Now, for the first time, the charity has warned that its bureaux are beginning to see people in employment seeking emergency food supplies. Even affluent parts of the country have experienced greater demand for food banks.

B y Jamie Doward and Hussein Kesvani in the Observer, 16th August 2013. Read the full article here:

UK wages decline among worst in Europe

Wages in the UK have seen one of the largest falls in the European Union during the economic downturn, according to official figures.


The figures, which were requested by the Labour Party and collated by the House of Commons library, show average hourly wages have fallen 5.5% since mid-2010, adjusted for inflation. That is the fourth-worst decline among the 27 EU nations . By contrast, German hourly wages rose by 2.7% over the same period.


Across the European Union as a whole, average wages fell 0.7%. Only Greek, Portuguese and Dutch workers have had a steeper decline in hourly wages, the figures showed.Other countries that have suffered during the eurozone debt crisis also fared better than the UK. Spain had a 3.3% drop over the same period and salaries in Cyprus fell by 3%. French workers saw a 0.4% increase, while the 18 countries in the eurozone saw a 0.1% drop during that period.

“These figures show the full scale of David Cameron’s cost of living crisis,” said shadow Treasury minister Cathy Jamieson.



These figures, requested by the Labour Party and collated by the apolitical House of Commons library, merely put into firm numbers what we’ve all sensed for three years or more.

The money left over at the end of each month is getting less and less because our salaries have been flatlining while shopping, petrol and energy bills have been rising steadily.

Politically, this is fertile ground. Ed Miliband talks of a squeezed middle and feeling poorer while the government talks of a nascent recovery that will eventually raise living standards across the board while putting pressure on benefit dependants.

Clamping down on inflation, which has been above its 2% target for four years, doesn’t appear to be a priority for the new regime at the Bank of England.

Mark Carney et al say they will tolerate it above target until unemployment falls below 7%. The tolerance of voters might be tested in the interim as their spending power continues to erode.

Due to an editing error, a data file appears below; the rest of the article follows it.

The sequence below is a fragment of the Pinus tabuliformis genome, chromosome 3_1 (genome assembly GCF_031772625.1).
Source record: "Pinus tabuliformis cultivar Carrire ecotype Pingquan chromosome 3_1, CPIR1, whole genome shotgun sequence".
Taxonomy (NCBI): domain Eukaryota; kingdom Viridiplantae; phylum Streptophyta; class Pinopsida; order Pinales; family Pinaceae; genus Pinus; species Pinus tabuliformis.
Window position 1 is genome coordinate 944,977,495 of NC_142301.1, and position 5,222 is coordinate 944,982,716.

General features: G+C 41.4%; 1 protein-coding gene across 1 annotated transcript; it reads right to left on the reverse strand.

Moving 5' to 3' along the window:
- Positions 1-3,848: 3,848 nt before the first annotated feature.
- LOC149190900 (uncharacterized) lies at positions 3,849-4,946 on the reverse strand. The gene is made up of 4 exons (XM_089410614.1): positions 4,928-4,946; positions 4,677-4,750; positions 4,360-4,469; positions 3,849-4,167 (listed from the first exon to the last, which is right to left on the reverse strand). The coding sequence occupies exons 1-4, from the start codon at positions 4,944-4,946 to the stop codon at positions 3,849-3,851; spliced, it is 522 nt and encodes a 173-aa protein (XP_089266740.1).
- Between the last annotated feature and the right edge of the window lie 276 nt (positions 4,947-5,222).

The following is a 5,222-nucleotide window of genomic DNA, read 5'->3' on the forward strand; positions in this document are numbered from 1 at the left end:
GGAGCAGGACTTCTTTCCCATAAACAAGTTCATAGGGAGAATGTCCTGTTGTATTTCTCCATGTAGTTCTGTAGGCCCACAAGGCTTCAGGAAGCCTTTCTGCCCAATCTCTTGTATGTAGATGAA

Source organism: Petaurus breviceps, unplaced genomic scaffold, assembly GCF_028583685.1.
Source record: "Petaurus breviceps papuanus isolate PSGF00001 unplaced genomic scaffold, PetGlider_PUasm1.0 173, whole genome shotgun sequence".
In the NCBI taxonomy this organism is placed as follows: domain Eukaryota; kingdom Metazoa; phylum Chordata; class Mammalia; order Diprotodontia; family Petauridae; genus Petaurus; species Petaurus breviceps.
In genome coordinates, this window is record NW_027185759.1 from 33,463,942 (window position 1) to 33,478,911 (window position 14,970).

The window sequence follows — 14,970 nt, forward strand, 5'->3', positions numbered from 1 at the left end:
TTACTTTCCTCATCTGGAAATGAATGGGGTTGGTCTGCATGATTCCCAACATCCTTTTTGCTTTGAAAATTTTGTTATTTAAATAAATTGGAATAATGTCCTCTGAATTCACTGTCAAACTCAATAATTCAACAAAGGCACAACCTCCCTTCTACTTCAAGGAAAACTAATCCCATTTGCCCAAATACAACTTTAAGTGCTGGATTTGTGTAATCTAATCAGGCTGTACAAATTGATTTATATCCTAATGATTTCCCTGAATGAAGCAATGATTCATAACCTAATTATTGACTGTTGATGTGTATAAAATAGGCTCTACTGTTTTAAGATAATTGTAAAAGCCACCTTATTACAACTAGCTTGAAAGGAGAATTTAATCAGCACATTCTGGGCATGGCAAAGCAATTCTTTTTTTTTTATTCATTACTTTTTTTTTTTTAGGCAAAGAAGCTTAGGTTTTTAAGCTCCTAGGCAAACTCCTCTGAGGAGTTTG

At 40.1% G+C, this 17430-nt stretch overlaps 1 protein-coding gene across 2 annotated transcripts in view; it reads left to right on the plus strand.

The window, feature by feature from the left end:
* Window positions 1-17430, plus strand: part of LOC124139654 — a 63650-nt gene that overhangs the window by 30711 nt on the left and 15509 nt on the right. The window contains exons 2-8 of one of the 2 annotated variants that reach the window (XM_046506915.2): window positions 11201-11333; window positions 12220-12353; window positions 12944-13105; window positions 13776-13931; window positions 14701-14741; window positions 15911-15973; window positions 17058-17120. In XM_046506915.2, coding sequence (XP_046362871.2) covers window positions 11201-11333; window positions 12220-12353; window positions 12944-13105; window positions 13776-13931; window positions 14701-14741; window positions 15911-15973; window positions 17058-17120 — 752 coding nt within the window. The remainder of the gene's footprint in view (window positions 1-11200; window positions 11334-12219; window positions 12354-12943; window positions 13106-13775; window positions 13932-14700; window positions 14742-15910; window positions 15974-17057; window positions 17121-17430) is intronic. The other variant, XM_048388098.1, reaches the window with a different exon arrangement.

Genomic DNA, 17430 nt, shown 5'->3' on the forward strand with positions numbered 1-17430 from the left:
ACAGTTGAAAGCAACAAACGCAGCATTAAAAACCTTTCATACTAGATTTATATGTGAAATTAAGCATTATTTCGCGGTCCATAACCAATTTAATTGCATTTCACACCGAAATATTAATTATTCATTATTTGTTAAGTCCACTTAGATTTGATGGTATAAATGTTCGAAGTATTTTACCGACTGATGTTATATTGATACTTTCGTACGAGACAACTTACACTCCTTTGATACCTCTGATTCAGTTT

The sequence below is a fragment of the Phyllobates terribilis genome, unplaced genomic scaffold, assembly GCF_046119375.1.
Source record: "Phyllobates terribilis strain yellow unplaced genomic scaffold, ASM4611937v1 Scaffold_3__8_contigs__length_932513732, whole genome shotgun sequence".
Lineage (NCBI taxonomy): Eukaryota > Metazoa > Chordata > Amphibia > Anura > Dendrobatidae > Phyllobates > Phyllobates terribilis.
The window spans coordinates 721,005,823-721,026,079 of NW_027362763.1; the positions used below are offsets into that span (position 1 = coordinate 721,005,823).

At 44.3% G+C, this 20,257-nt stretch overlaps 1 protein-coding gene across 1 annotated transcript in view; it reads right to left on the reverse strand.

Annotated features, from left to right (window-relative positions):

from the BBC website 11th August 2013. Read the full article here

Low on credit

THOUSANDS of families will LOSE cash by working more under reforms, a report claims today.

It warns many people will only take home a few extra quid a week — even if they double or treble their hours. And some will actually end up being WORSE OFF if they work 30 or more hours a week.

The Joseph Rowntree Foundation’s analysis is a hammer blow to the Government’s claim that Universal Credit will encourage people to work longer hours.

Report author Donald Hirsch claimed 900,000 working families will lose out under the system — while 600,000 will be better off.

Among the losers are lone parents with two kids, who would receive £219 a week if they were out of work and on benefits. Under Universal Credit, if they got a minimum wage job their income would jump to £267 if they worked 10 hours a week. But working 29 hours a week they’d earn £275 — just £8 more.

The income from an extra 19 hours would be almost entirely lost to childcare costs and universal payment cuts — meaning they would lose 13p an hour for every hour worked over the 29.

Mr Hirsch said: “Universal Credit strengthens the incentive to do a bit of work but rewards for additional hours can be tiny.”

Work and Pensions Secretary Iain Duncan Smith has unveiled plans to extend Universal Credit to six new areas in October.

A spokesman last night said: “Universal Credit will give very clear incentives to work more.”

by Graeme Wilson in “The Sun”, 11th July 2013